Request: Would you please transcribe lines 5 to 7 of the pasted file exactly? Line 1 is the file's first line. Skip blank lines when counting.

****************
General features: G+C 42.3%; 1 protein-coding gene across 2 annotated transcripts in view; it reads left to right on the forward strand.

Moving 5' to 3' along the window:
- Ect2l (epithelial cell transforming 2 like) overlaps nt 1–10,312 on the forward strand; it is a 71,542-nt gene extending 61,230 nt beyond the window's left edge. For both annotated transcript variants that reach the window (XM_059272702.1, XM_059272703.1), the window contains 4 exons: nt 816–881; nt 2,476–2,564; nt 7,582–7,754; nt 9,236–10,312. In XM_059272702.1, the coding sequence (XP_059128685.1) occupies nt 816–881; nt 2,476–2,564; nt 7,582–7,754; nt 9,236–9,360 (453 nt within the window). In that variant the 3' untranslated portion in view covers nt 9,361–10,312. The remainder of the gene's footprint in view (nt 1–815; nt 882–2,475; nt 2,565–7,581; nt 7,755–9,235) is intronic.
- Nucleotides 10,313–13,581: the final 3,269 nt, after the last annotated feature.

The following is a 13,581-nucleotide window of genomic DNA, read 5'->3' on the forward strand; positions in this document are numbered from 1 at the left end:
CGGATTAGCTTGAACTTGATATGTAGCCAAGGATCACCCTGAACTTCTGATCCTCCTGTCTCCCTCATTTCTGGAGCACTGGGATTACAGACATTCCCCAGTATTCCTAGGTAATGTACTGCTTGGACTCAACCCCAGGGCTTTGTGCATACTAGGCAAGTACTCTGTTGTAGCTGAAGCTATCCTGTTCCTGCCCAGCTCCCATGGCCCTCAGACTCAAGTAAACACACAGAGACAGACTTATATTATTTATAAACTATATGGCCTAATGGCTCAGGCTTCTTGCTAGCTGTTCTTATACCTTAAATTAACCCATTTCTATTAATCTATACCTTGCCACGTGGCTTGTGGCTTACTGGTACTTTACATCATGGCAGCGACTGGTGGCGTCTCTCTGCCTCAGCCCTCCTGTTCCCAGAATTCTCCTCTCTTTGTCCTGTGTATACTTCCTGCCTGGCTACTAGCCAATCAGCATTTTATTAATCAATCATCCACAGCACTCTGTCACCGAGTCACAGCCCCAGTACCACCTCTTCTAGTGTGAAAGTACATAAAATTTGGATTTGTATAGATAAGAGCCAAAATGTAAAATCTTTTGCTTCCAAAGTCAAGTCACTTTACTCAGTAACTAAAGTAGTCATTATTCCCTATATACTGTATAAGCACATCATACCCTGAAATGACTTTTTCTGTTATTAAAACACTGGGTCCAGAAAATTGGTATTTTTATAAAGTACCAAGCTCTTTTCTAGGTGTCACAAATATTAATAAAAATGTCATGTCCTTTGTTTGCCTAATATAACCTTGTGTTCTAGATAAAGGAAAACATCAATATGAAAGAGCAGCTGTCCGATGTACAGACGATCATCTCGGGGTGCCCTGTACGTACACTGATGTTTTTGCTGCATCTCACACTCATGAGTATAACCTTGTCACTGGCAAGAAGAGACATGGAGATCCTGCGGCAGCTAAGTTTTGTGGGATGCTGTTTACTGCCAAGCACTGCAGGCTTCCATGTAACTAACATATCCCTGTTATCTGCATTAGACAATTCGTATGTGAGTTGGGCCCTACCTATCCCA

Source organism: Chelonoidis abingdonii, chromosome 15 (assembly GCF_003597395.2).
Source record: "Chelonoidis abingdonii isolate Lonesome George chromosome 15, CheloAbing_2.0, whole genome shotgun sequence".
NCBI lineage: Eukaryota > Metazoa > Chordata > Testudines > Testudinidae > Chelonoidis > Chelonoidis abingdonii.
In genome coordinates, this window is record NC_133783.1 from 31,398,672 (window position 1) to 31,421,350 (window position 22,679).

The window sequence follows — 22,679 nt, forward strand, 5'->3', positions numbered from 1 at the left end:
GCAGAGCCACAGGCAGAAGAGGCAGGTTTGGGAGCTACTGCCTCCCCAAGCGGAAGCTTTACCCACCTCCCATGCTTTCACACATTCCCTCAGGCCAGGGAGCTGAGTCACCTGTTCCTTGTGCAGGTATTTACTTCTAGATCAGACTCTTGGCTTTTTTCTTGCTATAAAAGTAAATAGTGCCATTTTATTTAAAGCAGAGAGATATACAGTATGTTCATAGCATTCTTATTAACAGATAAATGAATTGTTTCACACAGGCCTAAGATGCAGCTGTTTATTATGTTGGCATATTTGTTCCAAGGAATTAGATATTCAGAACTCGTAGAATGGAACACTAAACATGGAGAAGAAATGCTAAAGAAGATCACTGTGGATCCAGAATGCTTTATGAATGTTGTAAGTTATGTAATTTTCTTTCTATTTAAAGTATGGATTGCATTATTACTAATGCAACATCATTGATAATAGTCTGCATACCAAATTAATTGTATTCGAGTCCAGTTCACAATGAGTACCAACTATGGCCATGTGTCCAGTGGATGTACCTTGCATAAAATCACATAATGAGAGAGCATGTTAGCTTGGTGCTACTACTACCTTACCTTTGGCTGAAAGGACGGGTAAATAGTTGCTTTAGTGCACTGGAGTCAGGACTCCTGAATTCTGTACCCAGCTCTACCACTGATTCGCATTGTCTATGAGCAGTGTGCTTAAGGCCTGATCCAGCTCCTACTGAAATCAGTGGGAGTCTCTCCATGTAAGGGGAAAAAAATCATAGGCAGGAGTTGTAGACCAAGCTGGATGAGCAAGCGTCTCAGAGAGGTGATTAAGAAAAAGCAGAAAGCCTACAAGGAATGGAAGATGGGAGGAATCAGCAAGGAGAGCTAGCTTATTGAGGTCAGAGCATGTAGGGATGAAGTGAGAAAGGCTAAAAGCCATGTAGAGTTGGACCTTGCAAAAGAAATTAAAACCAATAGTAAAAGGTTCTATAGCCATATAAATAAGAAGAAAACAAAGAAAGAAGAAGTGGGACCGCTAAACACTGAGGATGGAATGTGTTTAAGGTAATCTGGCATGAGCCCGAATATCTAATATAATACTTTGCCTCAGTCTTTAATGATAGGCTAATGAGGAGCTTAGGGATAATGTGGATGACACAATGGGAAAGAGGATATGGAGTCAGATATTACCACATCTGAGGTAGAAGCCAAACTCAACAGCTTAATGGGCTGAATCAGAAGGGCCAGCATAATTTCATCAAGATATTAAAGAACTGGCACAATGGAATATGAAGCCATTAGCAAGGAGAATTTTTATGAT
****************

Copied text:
The following is a 13,581-nucleotide window of genomic DNA, read 5'->3' on the forward strand; positions in this document are numbered from 1 at the left end:
CGGATTAGCTTGAACTTGATATGTAGCCAAGGATCACCCTGAACTTCTGATCCTCCTGTCTCCCTCATTTCTGGAGCACTGGGATTACAGACATTCCCCAGTATTCCTAGGTAATGTACTGCTTGGACTCAACCCCAGGGCTTTGTGCATACTAGGCAAGTACTCTGTTGTAGCTGAAGCTATCCTGTTCCTGCCCAGCTCCCATGGCCCTCAGACTCAAGTAAACACACAGAGACAGACTTATATTATTTATAAACTATATGGCCTAATGGCTCAGGCTTCTTGCTAGCTGTTCTTATACCTTAAATTAACCCATTTCTATTAATCTATACCTTGCCACGTGGCTTGTGGCTTACTGGTACTTTACATCATGGCAGCGACTGGTGGCGTCTCTCTGCCTCAGCCCTCCTGTTCCCAGAATTCTCCTCTCTTTGTCCTGTGTATACTTCCTGCCTGGCTACTAGCCAATCAGCATTTTATTAATCAATCATCCACAGCACTCTGTCACCGAGTCACAGCCCCAGTACCACCTCTTCTAGTGTGAAAGTACATAAAATTTGGATTTGTATAGATAAGAGCCAAAATGTAAAATCTTTTGCTTCCAAAGTCAAGTCACTTTACTCAGTAACTAAAGTAGTCATTATTCCCTATATACTGTATAAGCACATCATACCCTGAAATGACTTTTTCTGTTATTAAAACACTGGGTCCAGAAAATTGGTATTTTTATAAAGTACCAAGCTCTTTTCTAGGTGTCACAAATATTAATAAAAATGTCATGTCCTTTGTTTGCCTAATATAACCTTGTGTTCTAGATAAAGGAAAACATCAATATGAAAGAGCAGCTGTCCGATGTACAGACGATCATCTCGGGGTGCCCTGTACGTACACTGATGTTTTTGCTGCATCTCACACTCATGAGTATAACCTTGTCACTGGCAAGAAGAGACATGGAGATCCTGCGGCAGCTAAGTTTTGTGGGATGCTGTTTACTGCCAAGCACTGCAGGCTTCCATGTAACTAACATATCCCTGTTATCTGCATTAGACAATTCGTATGTGAGTTGGGCCCTACCTATCCCA

Source organism: Chelonoidis abingdonii, chromosome 15 (assembly GCF_003597395.2).